The film follows a young couple building their first 128 sq ft tiny home in Colorado. The main subject, Christopher Smith, and his girlfriend, Merete Mueller, have no experience building houses and little money to work with. There are long shots of him working and struggling with building the house within his time constraints. It brings in lots of familiar faces from the tiny house movement – Jay Shafer of Tumbleweed Tiny Houses, Tammy Strobel of Rowdy Kittens, and Deedee Willliams, for example. My favorite parts of the film are when these folks share what drove them to downsize and show off their homes.
It’s a slow burn of a documentary and feels just a smidge too long clocking in at about an hour. It has the bones of what could be a lengthier feature film on the subject, ideally one with the focus on people already living in a tiny house. Expect: lots of building shots, lots of relaxing shots of Colorado landscape, some interviews and pictures. Don’t expect: a super-engaging subject in Chris.
Undrinkable is a short student project that I came across by way of r/documentaries. The doc takes five minutes to hit its stride, but overall does a good job of reporting the Flint water crisis and detailing how it came to get as bad as it is (spoiler: government inaction.) The water in Flint, Michigan has been officially contaminated with lead since September at least, but has been undrinkable for nearly two years due to the government’s denial that the water became contaminated after the city’s switch in water source. Thousands of children have been exposed to lead and will go on to experience severe health problems that will affect them for the rest of their life. The government so far has not gotten its act together enough to supply all Flint residents with non-charity donated bottled water and filters, never mind fixing the actual problem of lead in the water source or the problem of corroded lead pipes in residents’ homes. Interviews with Flint residents are a large part of the documentary and show just how outraged and jaded the whole city feels, and rightfully so.
Unfortunately the crisis is still ongoing, so the documentary isn’t the end all be all on this issue, but a sobering look at what’s happened so far. Since the documentary came out, the National Guard has stepped up and the number of cases of Legionnaires disease has been reported to have increased since the switch to Flint River water.
Watch it here.
In Defense of Food is a recent PBS documentary based on Michael Pollan’s book, In Defense of Food: An Eater’s Manifesto. Having read the book, I can assure you: it’s perfectly okay to watch this film in lieu of reading the book. This isn’t Harry Potter. (I know, right)
This documentary makes the information from his original work even more condensed and memorable. It’s not teaming with new knowledge – it’s mostly about the fundamentals: eat vegetables, avoid processed food, etc., the stuff most of us know but may not follow through on. It’s a great primer for those struggling with the kind of dietary information overload that’s so pervasive. Pollan interjects throughout the documentary, breaking down what we should be eating at its most basic level and offering simple guidelines to eating healthy. It’s not just for nutrition newbies, though, it offers more than that: It touches on the history of food processing in the U.S., how other countries eat and what it is that they’re eating, addresses the history behind the discovery of vitamins, the psychology behind eating, “Nutritionism” and food marketing, and so on.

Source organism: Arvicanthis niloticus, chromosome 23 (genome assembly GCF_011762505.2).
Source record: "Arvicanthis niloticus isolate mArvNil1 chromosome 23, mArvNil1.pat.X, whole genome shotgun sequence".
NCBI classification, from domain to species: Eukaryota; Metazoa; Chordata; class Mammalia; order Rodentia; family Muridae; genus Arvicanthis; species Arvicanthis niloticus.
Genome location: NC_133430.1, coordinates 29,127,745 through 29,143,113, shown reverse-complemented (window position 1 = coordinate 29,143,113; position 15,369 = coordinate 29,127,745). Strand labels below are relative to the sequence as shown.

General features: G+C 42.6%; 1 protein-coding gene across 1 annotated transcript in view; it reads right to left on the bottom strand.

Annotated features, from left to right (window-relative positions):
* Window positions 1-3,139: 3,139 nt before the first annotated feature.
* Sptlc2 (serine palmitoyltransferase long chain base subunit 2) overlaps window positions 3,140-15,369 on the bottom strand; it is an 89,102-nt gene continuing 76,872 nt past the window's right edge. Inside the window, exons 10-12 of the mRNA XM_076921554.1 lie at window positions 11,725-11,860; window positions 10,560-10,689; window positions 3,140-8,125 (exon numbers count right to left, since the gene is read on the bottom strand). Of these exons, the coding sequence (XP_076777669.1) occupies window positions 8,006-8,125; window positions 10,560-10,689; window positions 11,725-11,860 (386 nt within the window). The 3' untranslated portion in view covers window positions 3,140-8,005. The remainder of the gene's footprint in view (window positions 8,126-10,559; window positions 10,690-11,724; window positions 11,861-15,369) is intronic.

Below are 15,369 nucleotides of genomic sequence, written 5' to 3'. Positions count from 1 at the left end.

One of my favorite historical tidbits was when Pollan addresses the nutrient Big Bad of yesterday: protein. He describes how in the early 1900s, Dr. Kellogg launched a crusade against protein using pseudoscience, believing meat to release toxins in your gut and cause cancer. He would prescribe dangerous diets and attempt to dethrone protein in the classic American breakfast with what he and others believed to be the One Nutrient to Rule Them All: carbohydrates. And thus, cereal was born.
School lunches naturally become a point of discussion in the last third of the film and they share some interesting experiments with food placement in lunch lines. As it turns out, if you put, say, a basket full of fruit up near the register in a lunch line at school, fruit sales go up 100% – it’s essentially the same sort of impulse decision that people make when confronted with candy in a checkout line. (Which, just to digress, I’ve seen a lot – I work in retail. People like to say things like “if people wanted candy, they would have gotten candy.” Well, actually, you don’t understand psychology or impulse merchandising. I once upsold 110 Butterfingers in a single shift. 60 of them were to two coworkers who lost a bet to me, but still.)(Don’t impulse buy candy is what i’m saying, steal some kid’s lunch instead)
Some key points:
- “Eat food. Not too much. Mostly plants.” (Sound familiar?)
- If it came from a plant, eat it. If it was made in a plant, don’t.
- Eat only foods that will eventually rot.
- If your great grandparent wouldn’t recognize it as a food, don’t eat it.
- Everything in moderation. Including moderation.
I’ll leave you with this quote out of context:
“And the FDA said: You can’t do that. You can’t promise immortality with your products.”
Guess you’ll have to watch to find out what product that’s referring to, hey? Watch the full documentary on PBS here.
If you like this documentary, you might like:
literally any of the 5,000 documentaries on the subject of food and agriculture – take your pick. (Food, Inc. is an obvious choice and similarly based on a book, Fast Food Nation)